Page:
Volunteering with the Mapuche in Argentina

Arnie, our local guide, picked us up in the morning to take us to a Mapuche community reservation called Chiquilihuin; stopping for photo opportunities of the towering, snow capped mountain en route. On our way there, we spent time with Carmen, based in Junin de los Andes, who is an advocate for this community, who accompanied us to Chiquilihuin.

Carmen has led projects with various NGO’s including energy provision, handicrafts, and a recycling programme. Her building was funded by the owner of the local beer ‘Quilmes’ and Cruzada Patagonia helped as well. Carmen is also a member of Ashoka.

When we arrived, we were introduced to  Pedro and his wife Maria, Mapuche folk, who immediately displayed their famed hospitality by inviting us to lunch – chivito, which is bbq’d goat, cooked in traditional style which is on a skewer type device over an open fire; it was delicious and incredibly tender, although at that point I thought we would be back at the lodge in time for a late lunch so did not gorge myself.

Pedro is a respected man in the community, so we discussed with him whether the community would like to have volunteers come on a voluntourism trip, and as this was assented to, we spoke about the sort of projects that our guests could get involved with.  Painting houses or schools was suggested, as was computer training – the school has three computers. Additionally, people with marketing/sales/branding skills could advise the artisans on how best to promote their crafts to appeal to foreigners.

So it is all looking quite promising! Now we press on to develop the sightseeing portion of our new itinerary, or potentially itineraries, as I am thinking the volunteering here lends itself to a trip blended with Chile…we shall see…visit www.handsupholidays.com for updates!

Top 10 reasons for family volunteering

Doing Good Together, a non-profit organization has posted a list of its “Ten Reasons to Start Doing Good Together Now” (for the original story, see: http://www.doinggoodtogether.org/tenreasons.html) for family volunteering travel trips, and I think they’re great!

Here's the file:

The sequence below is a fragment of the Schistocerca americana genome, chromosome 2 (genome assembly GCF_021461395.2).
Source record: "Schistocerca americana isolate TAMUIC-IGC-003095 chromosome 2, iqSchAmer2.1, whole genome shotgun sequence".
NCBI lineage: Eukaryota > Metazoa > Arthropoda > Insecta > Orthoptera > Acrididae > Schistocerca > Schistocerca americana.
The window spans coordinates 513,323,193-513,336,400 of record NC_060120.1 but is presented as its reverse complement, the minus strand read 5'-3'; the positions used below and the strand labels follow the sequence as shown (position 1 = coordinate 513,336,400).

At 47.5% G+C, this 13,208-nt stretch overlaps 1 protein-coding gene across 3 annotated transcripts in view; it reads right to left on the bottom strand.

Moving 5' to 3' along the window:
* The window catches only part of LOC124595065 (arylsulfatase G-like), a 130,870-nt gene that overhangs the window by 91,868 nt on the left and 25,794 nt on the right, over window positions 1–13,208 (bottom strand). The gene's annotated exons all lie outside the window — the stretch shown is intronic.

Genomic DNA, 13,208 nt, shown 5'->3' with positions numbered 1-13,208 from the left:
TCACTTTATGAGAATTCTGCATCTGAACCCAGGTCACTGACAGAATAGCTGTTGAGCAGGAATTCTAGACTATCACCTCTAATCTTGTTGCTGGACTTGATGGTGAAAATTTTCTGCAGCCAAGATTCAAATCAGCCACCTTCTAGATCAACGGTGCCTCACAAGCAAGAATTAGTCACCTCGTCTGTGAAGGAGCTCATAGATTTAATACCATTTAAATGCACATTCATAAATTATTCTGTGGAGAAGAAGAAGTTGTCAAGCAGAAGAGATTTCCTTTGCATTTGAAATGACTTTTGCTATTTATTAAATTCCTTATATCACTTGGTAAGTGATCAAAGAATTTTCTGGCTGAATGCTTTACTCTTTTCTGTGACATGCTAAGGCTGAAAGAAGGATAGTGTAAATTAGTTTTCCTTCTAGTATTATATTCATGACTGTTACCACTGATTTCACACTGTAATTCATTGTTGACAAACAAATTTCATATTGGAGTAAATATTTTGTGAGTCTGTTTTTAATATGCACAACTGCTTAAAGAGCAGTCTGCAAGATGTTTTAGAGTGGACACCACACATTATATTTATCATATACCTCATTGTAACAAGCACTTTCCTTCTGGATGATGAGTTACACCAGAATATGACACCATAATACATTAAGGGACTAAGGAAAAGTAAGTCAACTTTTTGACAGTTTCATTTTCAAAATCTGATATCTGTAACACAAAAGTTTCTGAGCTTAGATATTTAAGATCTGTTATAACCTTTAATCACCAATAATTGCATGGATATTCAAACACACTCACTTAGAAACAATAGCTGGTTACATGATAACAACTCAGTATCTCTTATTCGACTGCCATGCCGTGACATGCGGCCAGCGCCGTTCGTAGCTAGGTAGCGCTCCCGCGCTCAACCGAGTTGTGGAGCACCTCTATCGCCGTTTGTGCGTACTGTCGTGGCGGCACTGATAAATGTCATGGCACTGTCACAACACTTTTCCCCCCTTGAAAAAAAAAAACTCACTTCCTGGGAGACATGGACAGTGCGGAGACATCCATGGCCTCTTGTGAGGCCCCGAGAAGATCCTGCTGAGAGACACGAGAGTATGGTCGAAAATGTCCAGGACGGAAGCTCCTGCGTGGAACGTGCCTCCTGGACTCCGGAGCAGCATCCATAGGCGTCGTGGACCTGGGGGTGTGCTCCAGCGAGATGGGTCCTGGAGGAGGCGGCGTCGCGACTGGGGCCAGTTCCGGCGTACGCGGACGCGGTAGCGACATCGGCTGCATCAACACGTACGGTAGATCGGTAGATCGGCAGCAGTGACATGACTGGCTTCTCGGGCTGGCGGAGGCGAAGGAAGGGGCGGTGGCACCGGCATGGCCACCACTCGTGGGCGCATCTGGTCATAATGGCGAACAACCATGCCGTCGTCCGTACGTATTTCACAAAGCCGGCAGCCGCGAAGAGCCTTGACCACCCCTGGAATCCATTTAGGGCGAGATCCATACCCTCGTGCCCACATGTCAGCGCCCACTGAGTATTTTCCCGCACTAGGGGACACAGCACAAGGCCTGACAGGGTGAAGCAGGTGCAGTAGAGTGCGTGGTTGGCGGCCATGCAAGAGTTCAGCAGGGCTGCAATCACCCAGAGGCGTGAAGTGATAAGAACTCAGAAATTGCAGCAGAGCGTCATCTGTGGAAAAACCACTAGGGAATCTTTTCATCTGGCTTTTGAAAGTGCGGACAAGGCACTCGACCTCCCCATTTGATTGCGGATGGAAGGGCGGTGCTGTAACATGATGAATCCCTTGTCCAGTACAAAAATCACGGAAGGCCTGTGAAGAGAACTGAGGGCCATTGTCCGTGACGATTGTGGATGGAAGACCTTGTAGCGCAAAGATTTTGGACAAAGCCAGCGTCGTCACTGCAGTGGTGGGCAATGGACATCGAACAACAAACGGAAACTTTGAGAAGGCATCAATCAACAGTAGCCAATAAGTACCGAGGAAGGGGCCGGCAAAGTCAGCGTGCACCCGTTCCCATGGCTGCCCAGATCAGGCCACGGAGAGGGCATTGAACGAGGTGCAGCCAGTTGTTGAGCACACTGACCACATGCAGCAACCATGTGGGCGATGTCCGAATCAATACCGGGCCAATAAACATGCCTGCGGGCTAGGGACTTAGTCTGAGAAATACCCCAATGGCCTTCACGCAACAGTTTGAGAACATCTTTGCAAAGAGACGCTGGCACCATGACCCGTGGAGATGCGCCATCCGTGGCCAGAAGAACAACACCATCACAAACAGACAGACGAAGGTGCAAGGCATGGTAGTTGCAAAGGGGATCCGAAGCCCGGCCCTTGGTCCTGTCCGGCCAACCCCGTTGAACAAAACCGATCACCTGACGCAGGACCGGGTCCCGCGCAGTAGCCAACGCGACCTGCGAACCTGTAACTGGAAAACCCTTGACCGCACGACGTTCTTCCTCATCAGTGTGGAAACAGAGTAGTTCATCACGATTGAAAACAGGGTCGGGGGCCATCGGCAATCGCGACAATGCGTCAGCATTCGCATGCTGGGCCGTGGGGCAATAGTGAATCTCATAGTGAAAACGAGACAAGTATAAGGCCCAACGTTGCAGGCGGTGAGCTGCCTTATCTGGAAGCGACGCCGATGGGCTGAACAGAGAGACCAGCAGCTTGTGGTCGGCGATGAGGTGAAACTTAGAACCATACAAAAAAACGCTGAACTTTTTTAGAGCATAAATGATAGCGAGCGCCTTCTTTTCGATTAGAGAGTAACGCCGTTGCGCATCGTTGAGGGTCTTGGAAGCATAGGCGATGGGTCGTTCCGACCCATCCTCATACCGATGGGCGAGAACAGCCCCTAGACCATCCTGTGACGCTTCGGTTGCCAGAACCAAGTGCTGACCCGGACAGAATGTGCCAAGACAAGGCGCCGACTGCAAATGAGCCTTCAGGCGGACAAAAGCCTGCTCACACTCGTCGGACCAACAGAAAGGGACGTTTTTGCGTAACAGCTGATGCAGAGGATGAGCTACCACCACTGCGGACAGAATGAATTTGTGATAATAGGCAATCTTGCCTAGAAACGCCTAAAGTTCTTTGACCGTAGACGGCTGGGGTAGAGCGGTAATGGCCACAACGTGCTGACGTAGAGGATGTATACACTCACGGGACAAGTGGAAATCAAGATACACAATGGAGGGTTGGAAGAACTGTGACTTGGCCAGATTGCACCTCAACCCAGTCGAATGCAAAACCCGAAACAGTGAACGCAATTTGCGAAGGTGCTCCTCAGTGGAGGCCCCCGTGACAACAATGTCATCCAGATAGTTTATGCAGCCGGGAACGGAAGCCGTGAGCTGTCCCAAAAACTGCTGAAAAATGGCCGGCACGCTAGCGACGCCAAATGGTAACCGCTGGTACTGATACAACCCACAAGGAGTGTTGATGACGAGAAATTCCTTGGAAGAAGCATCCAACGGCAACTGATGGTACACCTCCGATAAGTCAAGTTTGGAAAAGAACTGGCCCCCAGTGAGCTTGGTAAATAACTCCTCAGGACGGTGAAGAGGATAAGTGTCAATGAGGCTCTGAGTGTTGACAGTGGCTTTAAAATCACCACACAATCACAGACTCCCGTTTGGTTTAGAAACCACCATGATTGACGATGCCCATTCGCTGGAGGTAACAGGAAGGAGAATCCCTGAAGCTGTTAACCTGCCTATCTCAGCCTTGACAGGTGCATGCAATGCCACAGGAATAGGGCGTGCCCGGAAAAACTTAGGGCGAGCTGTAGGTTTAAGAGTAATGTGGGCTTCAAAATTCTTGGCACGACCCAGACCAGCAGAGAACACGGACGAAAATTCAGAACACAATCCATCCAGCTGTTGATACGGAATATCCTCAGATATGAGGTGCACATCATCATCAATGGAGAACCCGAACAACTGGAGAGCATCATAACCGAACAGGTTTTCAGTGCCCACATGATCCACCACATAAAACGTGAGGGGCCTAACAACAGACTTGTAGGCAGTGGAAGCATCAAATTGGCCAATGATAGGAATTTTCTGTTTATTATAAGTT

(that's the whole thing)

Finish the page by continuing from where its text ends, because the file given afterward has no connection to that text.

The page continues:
1. Family Volunteer travel is a chance for busy parents to spend time with their kids while giving back to the community.

2. A family volunteer vacation enables parents to pass on key values to their children, such as good citizenship, community responsibility, compassion and kindness.

3. It can help your kids stay out of trouble: Studies show that children who volunteer just one hour per week are less likely than other kids to get involved in destructive behaviors, such as smoking or drug and alcohol abuse. Another bonus: Adults who volunteer are happier and healthier than those who don’t.

4. Family volunteer travel helps with family bonding, gets you all talking to one another, and can spark meaningful discussions about important personal and social issues.

5. It can make you smarter. Hosting a foreign student can teach you about another culture; working to save the rainforest can teach you about ecology and biodiversity. Not to mention the lessons in responsibility and team work.

6. Family Voluntourism can make us grateful for what we have, especially if the volunteer job involves homeless families, lonely seniors or hospitalized children. There’s nothing like volunteering for putting our own problems into perspective.

7. It breeds a generation of future volunteers. According to a 2002 report, adults who volunteered as children were two times more likely to be involved in community service as adults who didn’t.

8. It helps children appreciate their own talents, gain self-confidence and feel good about making a contribution.

9. It helps break down stereotypes at a young age, and teaches greater tolerance and understanding. Through volunteering, children often meet people from diverse cultural backgrounds, lifestyles, ages and income levels.

10. Volunteer vacations are fun. There can be great joy in serving others, especially when you’re doing it with the ones you love.

Family volunteering – from a teenager’s perspective Pt 9 (Day 7)

The voluntourism adventure of the Kennedy family continues:

Day 7 – Today we woke very tired.  Hattie was up the whole night being sick (poor her) she stayed crashed out in her sleeping bag for the whole day but at least she is managing to drink water now.

Today we made two big piles of sand and gravel to make the cement.  The children again helped and the boys enjoyed showing us how strong they were, until the wheelbarrow almost toppled over!  The builders have prepared the roof with cross beams but there has apparently been a problem and they are not ready for the bricks to be laid yet.

After lunch we played with the children teaching them playground games like Ring a ring of roses and The farmer wants a wife!

To have your own family volunteering experience visit http://www.handsupholidays.com